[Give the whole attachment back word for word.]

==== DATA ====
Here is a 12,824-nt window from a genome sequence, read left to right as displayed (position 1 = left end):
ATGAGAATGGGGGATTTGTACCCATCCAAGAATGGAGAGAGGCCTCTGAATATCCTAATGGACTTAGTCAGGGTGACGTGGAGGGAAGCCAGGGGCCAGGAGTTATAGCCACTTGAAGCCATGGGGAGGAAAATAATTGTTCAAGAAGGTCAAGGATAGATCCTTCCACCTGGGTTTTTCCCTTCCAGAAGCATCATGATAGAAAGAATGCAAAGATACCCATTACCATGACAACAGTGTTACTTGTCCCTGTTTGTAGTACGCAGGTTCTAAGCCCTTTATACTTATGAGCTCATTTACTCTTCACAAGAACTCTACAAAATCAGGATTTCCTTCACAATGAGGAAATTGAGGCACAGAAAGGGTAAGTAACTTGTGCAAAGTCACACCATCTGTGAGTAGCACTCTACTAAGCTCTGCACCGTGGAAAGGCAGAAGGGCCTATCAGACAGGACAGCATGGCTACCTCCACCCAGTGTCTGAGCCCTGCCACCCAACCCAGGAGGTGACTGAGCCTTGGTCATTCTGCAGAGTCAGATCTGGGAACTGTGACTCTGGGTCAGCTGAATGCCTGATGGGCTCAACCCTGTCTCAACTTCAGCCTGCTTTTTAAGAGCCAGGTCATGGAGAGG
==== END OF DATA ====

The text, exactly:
Here is a 12,824-nt window from a genome sequence, read left to right as displayed (position 1 = left end):
ATGAGAATGGGGGATTTGTACCCATCCAAGAATGGAGAGAGGCCTCTGAATATCCTAATGGACTTAGTCAGGGTGACGTGGAGGGAAGCCAGGGGCCAGGAGTTATAGCCACTTGAAGCCATGGGGAGGAAAATAATTGTTCAAGAAGGTCAAGGATAGATCCTTCCACCTGGGTTTTTCCCTTCCAGAAGCATCATGATAGAAAGAATGCAAAGATACCCATTACCATGACAACAGTGTTACTTGTCCCTGTTTGTAGTACGCAGGTTCTAAGCCCTTTATACTTATGAGCTCATTTACTCTTCACAAGAACTCTACAAAATCAGGATTTCCTTCACAATGAGGAAATTGAGGCACAGAAAGGGTAAGTAACTTGTGCAAAGTCACACCATCTGTGAGTAGCACTCTACTAAGCTCTGCACCGTGGAAAGGCAGAAGGGCCTATCAGACAGGACAGCATGGCTACCTCCACCCAGTGTCTGAGCCCTGCCACCCAACCCAGGAGGTGACTGAGCCTTGGTCATTCTGCAGAGTCAGATCTGGGAACTGTGACTCTGGGTCAGCTGAATGCCTGATGGGCTCAACCCTGTCTCAACTTCAGCCTGCTTTTTAAGAGCCAGGTCATGGAGAGG